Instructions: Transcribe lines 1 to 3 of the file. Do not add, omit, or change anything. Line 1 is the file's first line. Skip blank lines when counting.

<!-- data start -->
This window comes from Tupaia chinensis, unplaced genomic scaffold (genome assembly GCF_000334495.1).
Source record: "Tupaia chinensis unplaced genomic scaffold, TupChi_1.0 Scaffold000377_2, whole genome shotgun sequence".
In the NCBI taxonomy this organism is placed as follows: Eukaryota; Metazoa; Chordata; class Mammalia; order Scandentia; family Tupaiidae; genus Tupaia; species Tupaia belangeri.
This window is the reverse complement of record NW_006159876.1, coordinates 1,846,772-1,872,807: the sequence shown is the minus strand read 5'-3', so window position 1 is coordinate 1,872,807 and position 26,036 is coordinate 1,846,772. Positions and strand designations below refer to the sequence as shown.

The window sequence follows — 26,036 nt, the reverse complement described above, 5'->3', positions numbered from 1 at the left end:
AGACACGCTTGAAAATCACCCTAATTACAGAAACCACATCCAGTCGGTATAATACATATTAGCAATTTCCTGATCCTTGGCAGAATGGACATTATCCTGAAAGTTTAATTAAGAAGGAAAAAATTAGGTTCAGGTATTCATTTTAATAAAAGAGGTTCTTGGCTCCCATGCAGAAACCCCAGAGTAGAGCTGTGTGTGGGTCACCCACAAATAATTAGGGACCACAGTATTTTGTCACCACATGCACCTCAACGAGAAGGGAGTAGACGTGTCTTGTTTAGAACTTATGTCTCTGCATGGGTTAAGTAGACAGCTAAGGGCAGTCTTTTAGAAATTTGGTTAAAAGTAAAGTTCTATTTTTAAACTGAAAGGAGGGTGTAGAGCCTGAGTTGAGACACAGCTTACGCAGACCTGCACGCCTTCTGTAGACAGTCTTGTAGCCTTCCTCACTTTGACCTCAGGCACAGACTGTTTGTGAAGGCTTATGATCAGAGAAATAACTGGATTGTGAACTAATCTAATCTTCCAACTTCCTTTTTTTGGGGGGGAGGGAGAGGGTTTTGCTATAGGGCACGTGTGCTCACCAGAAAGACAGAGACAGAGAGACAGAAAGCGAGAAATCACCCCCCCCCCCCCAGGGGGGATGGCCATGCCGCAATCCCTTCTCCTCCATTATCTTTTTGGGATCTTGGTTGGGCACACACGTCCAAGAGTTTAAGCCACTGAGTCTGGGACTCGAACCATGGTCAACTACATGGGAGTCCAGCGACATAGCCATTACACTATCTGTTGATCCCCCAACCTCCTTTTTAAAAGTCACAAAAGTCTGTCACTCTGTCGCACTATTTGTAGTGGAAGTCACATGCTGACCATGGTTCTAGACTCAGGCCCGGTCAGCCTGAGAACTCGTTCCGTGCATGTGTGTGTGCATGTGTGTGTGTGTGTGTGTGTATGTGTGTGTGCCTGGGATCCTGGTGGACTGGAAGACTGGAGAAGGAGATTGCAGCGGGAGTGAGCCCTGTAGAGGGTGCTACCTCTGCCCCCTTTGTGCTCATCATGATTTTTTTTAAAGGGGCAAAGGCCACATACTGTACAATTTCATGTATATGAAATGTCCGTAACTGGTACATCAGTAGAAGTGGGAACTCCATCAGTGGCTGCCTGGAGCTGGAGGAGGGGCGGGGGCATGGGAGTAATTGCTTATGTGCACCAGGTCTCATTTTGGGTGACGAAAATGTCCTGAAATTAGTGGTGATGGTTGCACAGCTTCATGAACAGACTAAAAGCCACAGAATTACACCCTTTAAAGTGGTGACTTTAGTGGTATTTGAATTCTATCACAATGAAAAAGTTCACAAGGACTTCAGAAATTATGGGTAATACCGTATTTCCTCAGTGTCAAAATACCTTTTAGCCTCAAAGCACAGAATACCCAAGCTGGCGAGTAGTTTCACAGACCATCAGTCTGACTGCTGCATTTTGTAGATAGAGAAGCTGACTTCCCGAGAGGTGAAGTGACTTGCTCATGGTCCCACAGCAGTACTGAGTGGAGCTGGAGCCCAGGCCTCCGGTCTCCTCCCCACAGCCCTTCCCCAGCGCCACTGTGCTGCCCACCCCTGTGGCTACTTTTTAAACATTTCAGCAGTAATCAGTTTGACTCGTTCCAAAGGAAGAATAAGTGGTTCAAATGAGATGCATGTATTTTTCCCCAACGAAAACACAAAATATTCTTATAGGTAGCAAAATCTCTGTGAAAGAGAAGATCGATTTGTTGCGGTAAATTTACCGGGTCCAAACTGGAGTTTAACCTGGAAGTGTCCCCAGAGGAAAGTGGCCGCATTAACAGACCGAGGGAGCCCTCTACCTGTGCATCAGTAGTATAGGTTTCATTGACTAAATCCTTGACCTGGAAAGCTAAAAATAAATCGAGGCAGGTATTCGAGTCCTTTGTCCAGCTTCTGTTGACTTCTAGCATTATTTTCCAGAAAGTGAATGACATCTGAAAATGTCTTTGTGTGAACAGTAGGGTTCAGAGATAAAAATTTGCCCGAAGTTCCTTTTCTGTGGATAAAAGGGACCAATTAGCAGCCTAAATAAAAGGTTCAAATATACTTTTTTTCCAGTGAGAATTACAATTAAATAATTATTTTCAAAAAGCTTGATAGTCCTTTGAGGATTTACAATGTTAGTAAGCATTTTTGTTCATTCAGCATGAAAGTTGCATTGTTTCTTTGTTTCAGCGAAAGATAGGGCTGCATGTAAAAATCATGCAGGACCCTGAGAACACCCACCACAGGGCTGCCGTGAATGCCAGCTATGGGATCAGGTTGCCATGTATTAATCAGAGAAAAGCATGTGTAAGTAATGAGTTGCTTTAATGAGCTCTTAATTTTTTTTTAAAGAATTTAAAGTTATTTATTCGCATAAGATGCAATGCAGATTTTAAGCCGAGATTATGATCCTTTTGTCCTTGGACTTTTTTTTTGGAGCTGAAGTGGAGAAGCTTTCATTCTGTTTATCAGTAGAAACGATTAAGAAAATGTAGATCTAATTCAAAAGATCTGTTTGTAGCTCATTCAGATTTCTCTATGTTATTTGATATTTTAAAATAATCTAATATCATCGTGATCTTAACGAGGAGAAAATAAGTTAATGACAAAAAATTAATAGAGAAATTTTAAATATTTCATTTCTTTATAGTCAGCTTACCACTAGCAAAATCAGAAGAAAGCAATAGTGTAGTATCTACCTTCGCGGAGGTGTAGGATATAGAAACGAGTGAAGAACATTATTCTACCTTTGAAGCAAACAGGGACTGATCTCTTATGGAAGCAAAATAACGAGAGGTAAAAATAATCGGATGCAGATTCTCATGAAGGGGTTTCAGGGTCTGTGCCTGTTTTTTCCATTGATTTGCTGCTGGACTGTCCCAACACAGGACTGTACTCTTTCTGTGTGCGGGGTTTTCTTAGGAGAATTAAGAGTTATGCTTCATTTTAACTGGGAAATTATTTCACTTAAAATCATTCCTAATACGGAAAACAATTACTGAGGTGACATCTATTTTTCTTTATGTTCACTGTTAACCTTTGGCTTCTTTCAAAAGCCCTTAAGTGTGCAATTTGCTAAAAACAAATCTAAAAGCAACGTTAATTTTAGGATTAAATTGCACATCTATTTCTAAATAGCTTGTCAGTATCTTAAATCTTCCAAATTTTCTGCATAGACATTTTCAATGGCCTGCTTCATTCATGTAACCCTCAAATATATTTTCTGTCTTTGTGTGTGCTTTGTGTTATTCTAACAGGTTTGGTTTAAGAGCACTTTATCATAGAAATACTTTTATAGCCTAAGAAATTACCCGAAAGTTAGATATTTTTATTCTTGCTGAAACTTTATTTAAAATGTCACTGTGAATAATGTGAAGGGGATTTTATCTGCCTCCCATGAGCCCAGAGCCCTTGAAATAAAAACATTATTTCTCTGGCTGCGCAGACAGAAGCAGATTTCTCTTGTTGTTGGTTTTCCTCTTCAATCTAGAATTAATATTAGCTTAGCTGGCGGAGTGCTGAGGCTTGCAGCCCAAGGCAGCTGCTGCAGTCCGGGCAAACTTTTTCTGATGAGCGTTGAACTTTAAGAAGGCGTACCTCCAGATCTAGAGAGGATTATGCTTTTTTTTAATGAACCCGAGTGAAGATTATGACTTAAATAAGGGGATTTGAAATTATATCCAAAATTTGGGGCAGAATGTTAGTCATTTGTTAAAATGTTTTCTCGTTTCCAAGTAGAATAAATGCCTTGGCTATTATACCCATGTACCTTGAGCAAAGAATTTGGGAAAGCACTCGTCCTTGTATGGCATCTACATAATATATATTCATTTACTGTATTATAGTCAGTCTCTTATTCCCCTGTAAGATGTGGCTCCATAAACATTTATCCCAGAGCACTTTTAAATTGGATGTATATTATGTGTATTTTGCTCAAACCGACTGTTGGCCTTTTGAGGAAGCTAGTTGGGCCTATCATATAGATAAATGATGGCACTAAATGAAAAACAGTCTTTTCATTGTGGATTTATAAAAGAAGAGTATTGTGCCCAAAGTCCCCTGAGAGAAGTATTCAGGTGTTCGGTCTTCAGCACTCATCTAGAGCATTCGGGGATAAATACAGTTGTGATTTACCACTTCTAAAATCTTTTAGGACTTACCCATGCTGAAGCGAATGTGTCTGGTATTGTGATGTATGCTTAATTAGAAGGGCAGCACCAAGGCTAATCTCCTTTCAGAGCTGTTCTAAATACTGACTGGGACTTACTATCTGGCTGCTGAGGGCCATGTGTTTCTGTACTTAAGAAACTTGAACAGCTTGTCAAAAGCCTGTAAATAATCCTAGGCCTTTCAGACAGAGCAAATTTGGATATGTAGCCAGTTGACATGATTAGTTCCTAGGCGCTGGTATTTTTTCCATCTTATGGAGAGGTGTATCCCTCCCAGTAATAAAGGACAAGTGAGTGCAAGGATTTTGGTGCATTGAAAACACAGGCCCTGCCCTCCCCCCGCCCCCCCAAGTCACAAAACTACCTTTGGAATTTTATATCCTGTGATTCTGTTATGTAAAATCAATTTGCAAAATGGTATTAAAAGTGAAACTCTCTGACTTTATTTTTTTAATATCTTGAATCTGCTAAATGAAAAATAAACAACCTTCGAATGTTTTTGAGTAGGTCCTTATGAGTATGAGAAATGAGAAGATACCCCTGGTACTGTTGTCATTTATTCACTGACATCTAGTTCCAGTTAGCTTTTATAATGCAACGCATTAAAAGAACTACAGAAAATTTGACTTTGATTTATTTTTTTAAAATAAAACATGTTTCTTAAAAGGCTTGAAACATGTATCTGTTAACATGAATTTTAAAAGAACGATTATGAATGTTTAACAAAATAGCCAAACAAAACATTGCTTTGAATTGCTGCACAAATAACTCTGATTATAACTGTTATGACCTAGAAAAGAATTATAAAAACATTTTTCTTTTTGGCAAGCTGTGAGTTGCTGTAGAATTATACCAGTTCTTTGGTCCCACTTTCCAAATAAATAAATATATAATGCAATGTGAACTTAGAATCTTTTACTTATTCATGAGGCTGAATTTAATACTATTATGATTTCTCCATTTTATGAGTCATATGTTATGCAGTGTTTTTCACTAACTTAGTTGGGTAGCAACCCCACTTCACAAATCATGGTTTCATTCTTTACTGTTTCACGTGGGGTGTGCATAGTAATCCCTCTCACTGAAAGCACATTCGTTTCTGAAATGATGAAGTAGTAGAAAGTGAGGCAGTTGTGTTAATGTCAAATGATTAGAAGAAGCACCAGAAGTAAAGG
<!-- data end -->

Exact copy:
This window comes from Tupaia chinensis, unplaced genomic scaffold (genome assembly GCF_000334495.1).
Source record: "Tupaia chinensis unplaced genomic scaffold, TupChi_1.0 Scaffold000377_2, whole genome shotgun sequence".
In the NCBI taxonomy this organism is placed as follows: Eukaryota; Metazoa; Chordata; class Mammalia; order Scandentia; family Tupaiidae; genus Tupaia; species Tupaia belangeri.